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When the Opioid Epidemic and the COVID-19 Pandemic Collide


When it comes to a national opioid epidemic and a global pandemic, two negatives do not make a positive. Approximately 48,000 people in the US lost their lives to opioids in 2018.  As of today, over 128,000 individuals have succumbed to COVID-19. Data from local governments suggests that the Hudson Valley region will reach the same number of opioid-related deaths as in previous years.

Fortunately, the number of opioid overdoses in some areas of the country according to the National Institute on Drug Abuse is currently trending down. This may be in part because health care facilities are now more conscious of the risks that even a short prescription of opioids carries. Facilities across the country have been cutting down on opioid prescriptions and turning to alternative treatment options. Another emerging trend that’s becoming a concern for providers is the increase in methamphetamine addiction. We’re not completely sure why methamphetamine addiction is increasing – it may be in part because it’s easier to get in the community and it’s cheaper than other drugs.

Substance use disorders (SUD), in particular opioid use, are uniquely challenged by social distancing and isolation orders. Research shows that isolation and neglect increase the use of drugs and heightens the risk of relapse. Most of the models of recovery rely on peer support, face-to-face interactions with treatment providers, and Medication Assisted Treatment. During the pandemic, access to vital services have been restricted because of clinics limiting the number of new patients, providers temporarily not holding  treatment sessions, and mobility barriers preventing access to pharmacies and treatment facilities.

To offer much-needed support during the pandemic, the substance use treatment community is embracing Telehealth as a way  to eliminate access barriers. Support systems once based on face-to-face interactions are now available virtually. Narcotics Anonymous groups are now available 24/7 on the web. In our region, the Peer Support RX app provides a real-time connection to a peer in recovery right in your community. Group therapy is transitioning from a brick and mortar building to a virtual meeting room on platforms like Zoom. In addition, the federal government has eased restrictions on Medication Assisted Treatment by allowing initial evaluations to be conducted via Telehealth instead of in-person and increasing the quantity limits of take-home dosing for patients on Methadone.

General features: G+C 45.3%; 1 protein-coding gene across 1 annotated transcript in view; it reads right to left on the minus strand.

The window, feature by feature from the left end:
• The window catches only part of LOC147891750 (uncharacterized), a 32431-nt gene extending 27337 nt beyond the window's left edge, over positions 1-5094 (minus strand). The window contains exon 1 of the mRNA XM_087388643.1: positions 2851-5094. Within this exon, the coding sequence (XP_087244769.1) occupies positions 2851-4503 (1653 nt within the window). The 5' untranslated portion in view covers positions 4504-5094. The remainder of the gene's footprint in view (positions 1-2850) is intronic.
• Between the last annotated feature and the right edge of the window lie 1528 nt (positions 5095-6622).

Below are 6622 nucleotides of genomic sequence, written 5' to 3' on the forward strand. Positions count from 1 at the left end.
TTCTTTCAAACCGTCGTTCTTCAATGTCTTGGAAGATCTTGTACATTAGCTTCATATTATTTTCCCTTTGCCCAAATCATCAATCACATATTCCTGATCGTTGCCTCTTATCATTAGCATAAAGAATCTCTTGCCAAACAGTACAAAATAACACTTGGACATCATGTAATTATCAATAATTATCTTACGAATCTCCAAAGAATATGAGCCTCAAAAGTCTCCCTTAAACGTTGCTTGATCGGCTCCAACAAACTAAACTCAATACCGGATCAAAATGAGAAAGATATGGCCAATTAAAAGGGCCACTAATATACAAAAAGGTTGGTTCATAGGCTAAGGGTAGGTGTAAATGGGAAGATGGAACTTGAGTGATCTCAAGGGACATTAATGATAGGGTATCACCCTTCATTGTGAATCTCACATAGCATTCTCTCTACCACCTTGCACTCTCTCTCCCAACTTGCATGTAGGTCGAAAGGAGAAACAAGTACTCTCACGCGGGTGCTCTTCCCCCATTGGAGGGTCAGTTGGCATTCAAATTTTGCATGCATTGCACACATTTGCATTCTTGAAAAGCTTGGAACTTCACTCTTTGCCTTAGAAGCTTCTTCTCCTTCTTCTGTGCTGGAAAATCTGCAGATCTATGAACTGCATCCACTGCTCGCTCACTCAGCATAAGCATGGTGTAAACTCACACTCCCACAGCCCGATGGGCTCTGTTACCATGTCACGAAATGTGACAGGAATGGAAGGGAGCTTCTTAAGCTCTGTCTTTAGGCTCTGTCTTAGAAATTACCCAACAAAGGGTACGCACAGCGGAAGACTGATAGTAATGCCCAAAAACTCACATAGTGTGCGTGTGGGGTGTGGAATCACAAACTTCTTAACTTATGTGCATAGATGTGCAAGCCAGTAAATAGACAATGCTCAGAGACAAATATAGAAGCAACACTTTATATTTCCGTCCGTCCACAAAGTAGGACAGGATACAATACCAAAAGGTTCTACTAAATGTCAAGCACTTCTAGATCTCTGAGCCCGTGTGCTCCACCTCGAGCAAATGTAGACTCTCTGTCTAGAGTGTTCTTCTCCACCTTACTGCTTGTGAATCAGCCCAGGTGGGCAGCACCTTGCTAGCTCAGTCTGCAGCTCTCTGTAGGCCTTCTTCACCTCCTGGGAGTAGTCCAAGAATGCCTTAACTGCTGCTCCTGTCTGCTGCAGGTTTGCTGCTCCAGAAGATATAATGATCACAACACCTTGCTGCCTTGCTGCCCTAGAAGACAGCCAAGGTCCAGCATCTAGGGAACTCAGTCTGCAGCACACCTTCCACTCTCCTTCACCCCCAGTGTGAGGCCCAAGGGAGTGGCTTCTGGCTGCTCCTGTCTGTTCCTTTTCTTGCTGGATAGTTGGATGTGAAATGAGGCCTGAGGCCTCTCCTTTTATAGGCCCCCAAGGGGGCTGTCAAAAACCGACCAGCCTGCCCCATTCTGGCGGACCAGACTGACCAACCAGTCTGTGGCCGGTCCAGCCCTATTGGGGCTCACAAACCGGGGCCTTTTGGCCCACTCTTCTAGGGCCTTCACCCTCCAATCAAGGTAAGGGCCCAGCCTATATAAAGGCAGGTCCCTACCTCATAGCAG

By enhancing and restoring substance treatment options and promoting connectedness to one another, our region will continue to persevere during these challenging times. If you’re struggling with SUD, help is available. Contact Crystal Run Healthcare to make an appointment with a behavioral health specialist today.

Additional resources available in the Hudson Valley:


Nicholas Batson, MD is a Board-Certified adult, child, and adolescent Psychiatrist and earned his Medical Degree at American University of the Caribbean School of Medicine in Coral Gables, FL. He completed his Residency in Psychiatry at Wake Forest University Baptist Medical Center in Winston-Salem, NC and Fellowship-training in Child and Adolescent Psychiatry at University of Louisville in Louisville, KY. Dr. Batson is seeing patients in Middletown and West Nyack as well as through Virtual Telehealth appointments.